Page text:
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i'd like to be able to calculate the 'mean brightest point' in a line of pixels. It's for a primitive 3D scanner.

for testing i simply stepped through the pixels and if the current pixel is brighter than the one before, the brightest point of that line will be set to the current pixel. This of course gives very jittery results throughout the image(s).

i'd like to get the 'average center of the brightness' instead, if that makes sense.

alt text

has to be a common thing, i'm simply lacking the right words for a google search.

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3 Answers 3

up vote 3 down vote accepted

Calculate the intensity-weighted average of the offset.

Given your example's intensities (guessed) and offsets:

0  0  0  0  1  3  2  3  1  0  0  0  0  0
1  2  3  4  5  6  7  8  9 10 11 12 13 14

this would give you (5+3*6+2*7+3*8+9)/(1+3+2+3+1) = 7

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You're looking for 1D Convolution which takes a filter with which you "convolve" the image. For example, you can use a Median filter (borrowing example from Wikipedia)

x = [2 80 6 3]
y[1] = Median[2 2 80] = 2
y[2] = Median[2 80 6] = Median[2 6 80] = 6
y[3] = Median[80 6 3] = Median[3 6 80] = 6
y[4] = Median[6 3 3] = Median[3 3 6] = 3
so
y = [2 6 6 3]

So here, the window size is 3 since you're looking at 3 pixels at a time and replacing the pixel around this window with the median. A window of 3 means, we look at the first pixel before and first pixel after the pixel we're currently evaluating, 5 would mean 2 pixels before and after, etc.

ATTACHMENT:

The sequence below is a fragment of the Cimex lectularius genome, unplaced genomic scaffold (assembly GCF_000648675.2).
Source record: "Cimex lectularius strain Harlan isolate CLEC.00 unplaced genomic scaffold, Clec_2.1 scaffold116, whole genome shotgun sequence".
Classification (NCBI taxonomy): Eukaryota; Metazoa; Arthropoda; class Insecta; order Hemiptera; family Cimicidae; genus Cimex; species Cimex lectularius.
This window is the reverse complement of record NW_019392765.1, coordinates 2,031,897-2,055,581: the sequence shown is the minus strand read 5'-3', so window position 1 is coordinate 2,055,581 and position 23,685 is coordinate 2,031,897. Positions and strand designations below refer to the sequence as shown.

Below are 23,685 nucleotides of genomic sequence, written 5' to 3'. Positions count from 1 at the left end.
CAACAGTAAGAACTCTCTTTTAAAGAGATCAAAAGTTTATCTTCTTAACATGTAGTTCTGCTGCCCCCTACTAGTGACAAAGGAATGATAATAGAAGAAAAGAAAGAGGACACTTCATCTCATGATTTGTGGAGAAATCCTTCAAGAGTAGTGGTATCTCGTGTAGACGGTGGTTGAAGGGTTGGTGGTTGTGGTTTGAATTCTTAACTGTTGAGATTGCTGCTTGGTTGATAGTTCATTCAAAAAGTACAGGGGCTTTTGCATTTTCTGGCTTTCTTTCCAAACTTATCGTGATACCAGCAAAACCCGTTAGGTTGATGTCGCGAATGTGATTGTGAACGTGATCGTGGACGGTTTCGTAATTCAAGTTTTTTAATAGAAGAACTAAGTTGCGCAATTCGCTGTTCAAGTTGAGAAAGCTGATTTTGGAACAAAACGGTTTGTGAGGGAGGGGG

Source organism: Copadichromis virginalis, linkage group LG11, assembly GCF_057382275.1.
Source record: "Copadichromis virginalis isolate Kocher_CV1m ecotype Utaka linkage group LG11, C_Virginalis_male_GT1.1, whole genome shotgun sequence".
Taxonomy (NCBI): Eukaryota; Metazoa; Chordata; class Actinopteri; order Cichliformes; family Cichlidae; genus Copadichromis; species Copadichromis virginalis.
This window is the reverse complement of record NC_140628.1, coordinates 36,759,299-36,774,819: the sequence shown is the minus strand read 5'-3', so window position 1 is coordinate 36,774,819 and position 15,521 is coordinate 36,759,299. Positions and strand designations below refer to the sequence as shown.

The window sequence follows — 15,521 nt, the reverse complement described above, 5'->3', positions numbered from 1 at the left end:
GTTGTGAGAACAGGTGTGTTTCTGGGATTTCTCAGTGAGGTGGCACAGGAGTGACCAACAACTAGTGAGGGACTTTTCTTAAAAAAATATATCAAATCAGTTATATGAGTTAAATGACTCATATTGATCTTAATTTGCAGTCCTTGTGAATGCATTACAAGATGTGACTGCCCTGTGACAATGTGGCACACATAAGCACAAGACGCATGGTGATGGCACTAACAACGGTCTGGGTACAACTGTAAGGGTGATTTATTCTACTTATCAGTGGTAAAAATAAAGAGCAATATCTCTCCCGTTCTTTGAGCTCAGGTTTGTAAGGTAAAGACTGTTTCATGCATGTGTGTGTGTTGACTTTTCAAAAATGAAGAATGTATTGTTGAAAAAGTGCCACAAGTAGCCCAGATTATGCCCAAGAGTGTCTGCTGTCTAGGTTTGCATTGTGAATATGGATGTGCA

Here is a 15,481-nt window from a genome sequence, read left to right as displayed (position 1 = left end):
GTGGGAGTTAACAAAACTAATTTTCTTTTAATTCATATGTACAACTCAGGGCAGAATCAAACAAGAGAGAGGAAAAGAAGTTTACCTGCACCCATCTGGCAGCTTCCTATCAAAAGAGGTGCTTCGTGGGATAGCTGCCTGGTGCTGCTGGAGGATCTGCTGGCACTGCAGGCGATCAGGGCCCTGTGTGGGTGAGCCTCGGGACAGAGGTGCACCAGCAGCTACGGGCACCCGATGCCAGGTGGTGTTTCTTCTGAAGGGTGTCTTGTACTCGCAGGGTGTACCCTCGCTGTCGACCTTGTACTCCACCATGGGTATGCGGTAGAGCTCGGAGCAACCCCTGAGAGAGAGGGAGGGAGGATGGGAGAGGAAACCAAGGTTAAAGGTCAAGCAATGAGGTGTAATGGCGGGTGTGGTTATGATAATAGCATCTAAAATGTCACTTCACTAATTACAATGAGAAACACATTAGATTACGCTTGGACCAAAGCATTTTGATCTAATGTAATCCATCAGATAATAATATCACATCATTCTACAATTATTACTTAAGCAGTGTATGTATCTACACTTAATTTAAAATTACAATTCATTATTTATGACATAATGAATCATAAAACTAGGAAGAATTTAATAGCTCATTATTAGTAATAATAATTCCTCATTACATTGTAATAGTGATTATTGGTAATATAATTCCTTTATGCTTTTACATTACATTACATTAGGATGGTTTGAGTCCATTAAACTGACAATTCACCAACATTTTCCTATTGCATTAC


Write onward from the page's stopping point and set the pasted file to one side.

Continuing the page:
For a mean filter, you do the same thing except replace the pixel around the window with the average of all the values, i.e.

x = [2 80 6 3]
y[1] = Mean[2 2 80] = 28
y[2] = Mean[2 80 6] = 29.33
y[3] = Mean[80 6 3] = 29.667
y[4] = Mean[6 3 3] = 4
so
y = [28 29.33 29.667 4]

So for your problem, y[3] is the "mean brightest point".

Note how the borders are handled for y[1] (no pixels before it) and y[4] (no pixels after it)- this example "replicates" the pixel near the border. Therefore, we generally "pad" an image with replicated or constant borders, convolve the image and then remove those borders.

This is a standard operation which you'll find in many computational packages.

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your problem is like finding the longest sequence problem. once you are able to determine a sequence( the starting point and the length), the all that remains is finding the median, which is the central element. for finding the sequence, definition of bright and dark has to be present, either relative -> previous value or couple of previous values. absolute: a fixed threshold.

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